But it is also a political necessity, and then the memory doesn’t function only as a compass but it implies the poetic recovery of that timeless, collective experience of the disinherited, to those that we didn’t refer to before. For example, this is pointed out to us in the very brief text with which the anthology is inaugurated by the presence of dates whose meaning the reader must intuit: “Era el año del Señor de 1536, 1973, 2999. / Solo un día, un día más—le pedí—para dejar de sangrar” [It was the year of the Lord 1536, 1973, 2999. / Only a day, one day more—I asked him- to stop bleeding.]

This departure towards other voices also shapes the tendency of some compositions to intertextuality, where we discover a certain link with the postmodern: Neruda, Kafka, Darwin, Odiseo, Pedro of Valdivia, the boxer Martín Vargas, etc., also will populate these poems, as fleeting presences that accompany the poet with their proper names. 

With that said, to finish, it should be noted that not everything is desolation in this anthology: beauty is also present. Anger and beauty: these are, in the words of the author, the two fundamental driving forces of poetry in the 20th century. And they are also in his Nombres propios. Undoubtedly, beauty has its own space in the lyrical recreation of the landscape, but also in the loving feeling, in the soothing presence of the companion, which is desired and in whose dream the poetic character may live: “Voy a soñar contigo esta mañana. Voy a soñarte toda vidrio y ofertas en la distribuidora, toda sencillo y boleto en las micros que llevan del mar al cerro y bajan como si viesen fantasmas en cada curva. [...] y cuando vuelva todo dormido en el sudor del día te seguiré soñando soñando hasta que despierte contigo esta noche” [I’m going to dream of you this morning. I am going to dream that you’re all glass and offers in the distributor, all simple and ticket in the micros that lead from the sea to the hill and come down as if they saw ghosts in every curve. […] and when I return all asleep in the sweat of the day I will continue dreaming, dreaming until I wake you up with you tonight.]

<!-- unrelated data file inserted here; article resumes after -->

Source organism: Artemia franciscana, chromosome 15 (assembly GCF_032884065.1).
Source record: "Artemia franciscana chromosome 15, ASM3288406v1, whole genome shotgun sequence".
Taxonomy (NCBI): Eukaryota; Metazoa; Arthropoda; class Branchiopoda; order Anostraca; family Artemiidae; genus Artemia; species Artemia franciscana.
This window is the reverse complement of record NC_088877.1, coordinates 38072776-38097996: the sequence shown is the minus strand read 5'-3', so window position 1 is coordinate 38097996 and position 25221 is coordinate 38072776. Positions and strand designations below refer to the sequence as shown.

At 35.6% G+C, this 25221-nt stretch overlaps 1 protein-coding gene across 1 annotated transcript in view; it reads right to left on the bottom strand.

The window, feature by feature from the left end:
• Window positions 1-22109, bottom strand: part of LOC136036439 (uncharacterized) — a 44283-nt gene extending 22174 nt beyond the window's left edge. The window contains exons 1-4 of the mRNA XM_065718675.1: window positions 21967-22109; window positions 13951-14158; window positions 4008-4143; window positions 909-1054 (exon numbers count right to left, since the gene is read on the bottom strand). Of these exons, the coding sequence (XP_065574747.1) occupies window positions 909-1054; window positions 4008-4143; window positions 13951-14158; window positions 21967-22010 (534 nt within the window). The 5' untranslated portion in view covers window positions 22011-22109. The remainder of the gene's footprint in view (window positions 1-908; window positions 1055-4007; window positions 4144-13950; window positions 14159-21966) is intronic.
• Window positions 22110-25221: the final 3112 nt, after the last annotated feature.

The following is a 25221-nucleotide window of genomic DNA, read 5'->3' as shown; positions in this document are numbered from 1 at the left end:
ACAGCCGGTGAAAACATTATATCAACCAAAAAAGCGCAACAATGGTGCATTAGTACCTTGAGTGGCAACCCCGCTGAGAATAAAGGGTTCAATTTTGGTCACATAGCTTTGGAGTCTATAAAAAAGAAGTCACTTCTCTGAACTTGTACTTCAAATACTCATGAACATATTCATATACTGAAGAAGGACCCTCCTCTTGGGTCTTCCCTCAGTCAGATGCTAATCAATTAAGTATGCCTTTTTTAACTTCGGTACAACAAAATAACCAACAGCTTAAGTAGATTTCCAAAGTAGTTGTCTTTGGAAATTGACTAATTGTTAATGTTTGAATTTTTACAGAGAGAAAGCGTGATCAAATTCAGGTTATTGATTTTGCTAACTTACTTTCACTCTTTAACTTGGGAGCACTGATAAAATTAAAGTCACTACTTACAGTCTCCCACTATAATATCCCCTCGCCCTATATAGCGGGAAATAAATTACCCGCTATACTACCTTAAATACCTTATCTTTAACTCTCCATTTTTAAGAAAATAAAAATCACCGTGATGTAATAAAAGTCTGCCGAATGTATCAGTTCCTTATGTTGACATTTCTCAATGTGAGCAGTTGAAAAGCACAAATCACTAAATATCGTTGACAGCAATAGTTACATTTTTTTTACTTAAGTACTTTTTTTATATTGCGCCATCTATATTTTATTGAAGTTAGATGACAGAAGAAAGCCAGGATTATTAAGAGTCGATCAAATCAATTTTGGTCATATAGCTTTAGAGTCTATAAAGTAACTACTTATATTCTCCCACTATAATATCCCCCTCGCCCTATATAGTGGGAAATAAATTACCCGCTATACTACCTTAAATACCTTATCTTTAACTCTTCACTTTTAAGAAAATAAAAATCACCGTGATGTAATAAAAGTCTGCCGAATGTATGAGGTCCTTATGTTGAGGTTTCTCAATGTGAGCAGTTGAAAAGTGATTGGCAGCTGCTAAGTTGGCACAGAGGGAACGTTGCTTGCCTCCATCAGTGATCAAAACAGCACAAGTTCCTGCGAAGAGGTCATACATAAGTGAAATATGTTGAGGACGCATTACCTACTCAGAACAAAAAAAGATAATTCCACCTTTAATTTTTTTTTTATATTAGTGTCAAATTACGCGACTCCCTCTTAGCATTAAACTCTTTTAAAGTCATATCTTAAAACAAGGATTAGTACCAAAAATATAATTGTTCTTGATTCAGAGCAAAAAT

Gracia Morales Ortiz
University of Granada 

Translated by Natalie Colcasure

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El ciego y los tuertos
La fuerza viva
Crude Words

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LALT No. 3
Number 3

The third issue of LALT features the debut of our permanent section devoted to Indigenous Literature with writing in languages from Mapudungun to Tzotzil, as well as remarkable short stories from Cristina Rivera Garza and Yoss, the rising star of Cuban science fiction.